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where n is the refractive index, νA is the acoustic velocity in the fiber, λp is the wavelength of the incident pump light. If tensile strain is applied or temperature is changed in a standard silica SMF, the BFS moves to higher frequency in proportion to the applied strain (+580 MHz/%) [36] and the temperature change (+1.18 MHz/K) [37]. In some specialty fibers, such as tellurite glass fibers, it is known that the BFS moves to lower frequency with increasing applied strain (−230 MHz/%) [20] and temperature (−1.14 MHz/K) [24]. In both cases, we can derive the strain amplitude and temperature change by measuring the BFS in the fiber.

3. Spontaneous Brillouin Scattering in PFGI-POFs

A standard POF composed of PMMA [1,2] is optimally designed for light transmission at 650 nm, with propagation loss of ~200 dB/km. Its loss at telecommunication wavelength is, however, so high (>> 1 × 105 dB/km) that the Brillouin signal cannot be detected. In the meantime, in order to observe Brillouin scattering in a PMMA-based POF at 650 nm, we are required to prepare all the necessary optical devices at this wavelength, which are not easy from the viewpoint of availability and cost. Therefore, instead of PMMA-based POFs, we used PFGI-POFs with lower loss (~250 dB/km) even at 1.55 μm, which is the optimal wavelength for long distance data transmission in silica optical fibers.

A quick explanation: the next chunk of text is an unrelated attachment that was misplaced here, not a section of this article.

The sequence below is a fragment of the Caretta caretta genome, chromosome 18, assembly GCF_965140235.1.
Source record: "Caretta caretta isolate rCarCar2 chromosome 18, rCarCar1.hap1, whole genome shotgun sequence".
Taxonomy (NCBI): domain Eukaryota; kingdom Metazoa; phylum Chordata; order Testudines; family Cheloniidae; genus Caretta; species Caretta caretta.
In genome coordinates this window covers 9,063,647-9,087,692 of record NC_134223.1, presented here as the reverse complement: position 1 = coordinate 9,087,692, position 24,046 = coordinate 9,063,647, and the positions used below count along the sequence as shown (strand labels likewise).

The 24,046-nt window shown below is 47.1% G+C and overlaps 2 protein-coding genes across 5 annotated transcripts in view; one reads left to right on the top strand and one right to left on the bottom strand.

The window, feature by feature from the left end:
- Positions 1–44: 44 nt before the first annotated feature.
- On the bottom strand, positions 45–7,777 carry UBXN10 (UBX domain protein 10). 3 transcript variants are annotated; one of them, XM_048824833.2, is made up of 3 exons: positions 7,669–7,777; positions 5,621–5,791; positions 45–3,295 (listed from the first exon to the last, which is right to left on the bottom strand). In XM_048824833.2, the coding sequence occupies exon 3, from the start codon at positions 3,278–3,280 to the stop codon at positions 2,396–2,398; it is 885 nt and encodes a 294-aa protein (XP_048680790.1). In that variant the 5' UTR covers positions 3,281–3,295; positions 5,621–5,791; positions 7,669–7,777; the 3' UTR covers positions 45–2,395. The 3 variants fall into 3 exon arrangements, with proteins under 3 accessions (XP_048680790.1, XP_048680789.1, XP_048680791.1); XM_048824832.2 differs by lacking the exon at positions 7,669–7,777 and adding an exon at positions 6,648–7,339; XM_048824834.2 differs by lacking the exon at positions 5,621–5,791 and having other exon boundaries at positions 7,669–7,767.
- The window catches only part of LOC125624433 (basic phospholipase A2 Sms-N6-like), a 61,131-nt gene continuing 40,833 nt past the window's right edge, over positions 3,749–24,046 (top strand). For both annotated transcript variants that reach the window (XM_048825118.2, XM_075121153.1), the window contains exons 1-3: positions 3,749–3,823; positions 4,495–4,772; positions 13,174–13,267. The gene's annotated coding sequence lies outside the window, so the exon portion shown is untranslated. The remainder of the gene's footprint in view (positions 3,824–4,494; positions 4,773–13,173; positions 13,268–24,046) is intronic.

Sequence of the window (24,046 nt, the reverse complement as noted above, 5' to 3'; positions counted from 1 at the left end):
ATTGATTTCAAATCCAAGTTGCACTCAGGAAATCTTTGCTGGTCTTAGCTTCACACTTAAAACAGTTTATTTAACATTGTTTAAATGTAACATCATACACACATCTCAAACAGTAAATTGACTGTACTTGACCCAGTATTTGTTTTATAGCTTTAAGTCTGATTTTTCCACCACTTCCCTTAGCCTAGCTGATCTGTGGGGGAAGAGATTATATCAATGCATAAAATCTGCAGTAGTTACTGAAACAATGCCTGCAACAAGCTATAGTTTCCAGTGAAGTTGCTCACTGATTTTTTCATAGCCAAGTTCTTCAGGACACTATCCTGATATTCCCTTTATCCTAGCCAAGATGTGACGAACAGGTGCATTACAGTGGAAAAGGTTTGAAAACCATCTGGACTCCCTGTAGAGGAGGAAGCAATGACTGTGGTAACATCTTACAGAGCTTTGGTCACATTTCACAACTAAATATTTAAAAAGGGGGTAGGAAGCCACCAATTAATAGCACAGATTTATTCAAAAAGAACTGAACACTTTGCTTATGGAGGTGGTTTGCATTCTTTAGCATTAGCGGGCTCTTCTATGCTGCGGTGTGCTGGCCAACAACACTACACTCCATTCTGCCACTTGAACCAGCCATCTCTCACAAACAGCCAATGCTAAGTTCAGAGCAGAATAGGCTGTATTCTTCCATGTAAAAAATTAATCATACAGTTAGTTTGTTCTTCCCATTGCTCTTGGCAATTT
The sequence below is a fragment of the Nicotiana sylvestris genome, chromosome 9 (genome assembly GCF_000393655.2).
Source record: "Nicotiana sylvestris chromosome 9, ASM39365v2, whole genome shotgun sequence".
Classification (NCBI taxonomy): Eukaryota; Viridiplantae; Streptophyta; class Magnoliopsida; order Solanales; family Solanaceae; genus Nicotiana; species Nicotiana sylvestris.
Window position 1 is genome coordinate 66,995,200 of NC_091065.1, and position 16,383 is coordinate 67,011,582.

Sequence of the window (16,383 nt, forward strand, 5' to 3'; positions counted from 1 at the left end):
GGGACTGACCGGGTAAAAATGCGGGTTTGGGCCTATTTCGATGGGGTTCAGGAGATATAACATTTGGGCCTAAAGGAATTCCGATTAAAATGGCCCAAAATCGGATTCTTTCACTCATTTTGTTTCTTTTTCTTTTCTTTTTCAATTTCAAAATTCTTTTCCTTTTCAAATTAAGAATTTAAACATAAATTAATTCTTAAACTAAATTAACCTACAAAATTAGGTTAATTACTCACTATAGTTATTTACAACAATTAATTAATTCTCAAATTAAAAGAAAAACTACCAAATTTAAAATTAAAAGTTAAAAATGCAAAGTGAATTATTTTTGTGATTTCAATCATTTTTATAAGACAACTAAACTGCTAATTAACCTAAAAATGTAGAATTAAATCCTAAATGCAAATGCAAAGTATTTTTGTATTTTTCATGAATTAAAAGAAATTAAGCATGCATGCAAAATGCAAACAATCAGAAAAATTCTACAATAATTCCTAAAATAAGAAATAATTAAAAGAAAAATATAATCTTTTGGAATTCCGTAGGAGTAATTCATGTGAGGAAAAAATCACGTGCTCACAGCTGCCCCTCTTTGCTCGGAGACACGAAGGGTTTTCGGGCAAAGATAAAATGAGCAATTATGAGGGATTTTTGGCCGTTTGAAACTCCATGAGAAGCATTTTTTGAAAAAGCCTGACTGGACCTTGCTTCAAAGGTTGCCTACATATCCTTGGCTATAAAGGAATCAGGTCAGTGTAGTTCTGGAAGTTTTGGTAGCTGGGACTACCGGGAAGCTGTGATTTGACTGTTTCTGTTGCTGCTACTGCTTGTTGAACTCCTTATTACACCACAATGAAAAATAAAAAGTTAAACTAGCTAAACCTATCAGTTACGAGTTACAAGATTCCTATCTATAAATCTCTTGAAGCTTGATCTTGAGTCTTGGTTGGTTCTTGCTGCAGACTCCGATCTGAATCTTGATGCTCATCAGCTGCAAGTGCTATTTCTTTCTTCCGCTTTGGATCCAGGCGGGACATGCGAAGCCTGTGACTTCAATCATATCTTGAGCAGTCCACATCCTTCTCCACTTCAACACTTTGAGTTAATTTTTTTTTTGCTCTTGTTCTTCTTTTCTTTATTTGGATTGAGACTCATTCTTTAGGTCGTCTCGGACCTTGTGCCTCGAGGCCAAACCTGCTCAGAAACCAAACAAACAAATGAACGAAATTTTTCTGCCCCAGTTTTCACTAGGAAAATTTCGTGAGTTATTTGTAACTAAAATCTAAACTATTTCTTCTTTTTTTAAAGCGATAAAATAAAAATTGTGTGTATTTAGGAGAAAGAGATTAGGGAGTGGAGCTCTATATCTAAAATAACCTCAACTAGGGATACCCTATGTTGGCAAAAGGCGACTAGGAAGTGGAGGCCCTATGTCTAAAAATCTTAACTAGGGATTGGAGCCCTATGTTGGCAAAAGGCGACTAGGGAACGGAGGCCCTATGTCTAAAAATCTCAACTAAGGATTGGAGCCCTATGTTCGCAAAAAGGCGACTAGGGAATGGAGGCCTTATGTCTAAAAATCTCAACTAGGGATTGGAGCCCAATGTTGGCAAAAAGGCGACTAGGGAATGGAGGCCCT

Up to now, the spontaneous Brillouin scattering properties in a PFGI-POF with 120-μm core diameter have been investigated at 1.55 μm [27]. The BFS and the Brillouin linewidth were 2.83 GHz and 105 MHz, respectively. Using these values, the Brillouin gain coefficient was calculated to be 3.09 × 10−11 m/W, which is almost the same as that of standard silica SMFs and higher than that of silica GI-MMFs. Here, we should bear in mind that the actual Brillouin gain coefficient may be higher than this value due to the multimode nature of the PFGI-POF. The Brillouin threshold power of a 100-m PFGI-POF was estimated to be as high as 24 W, and the Stokes signal was not sufficiently large to be applied to practical devices and systems.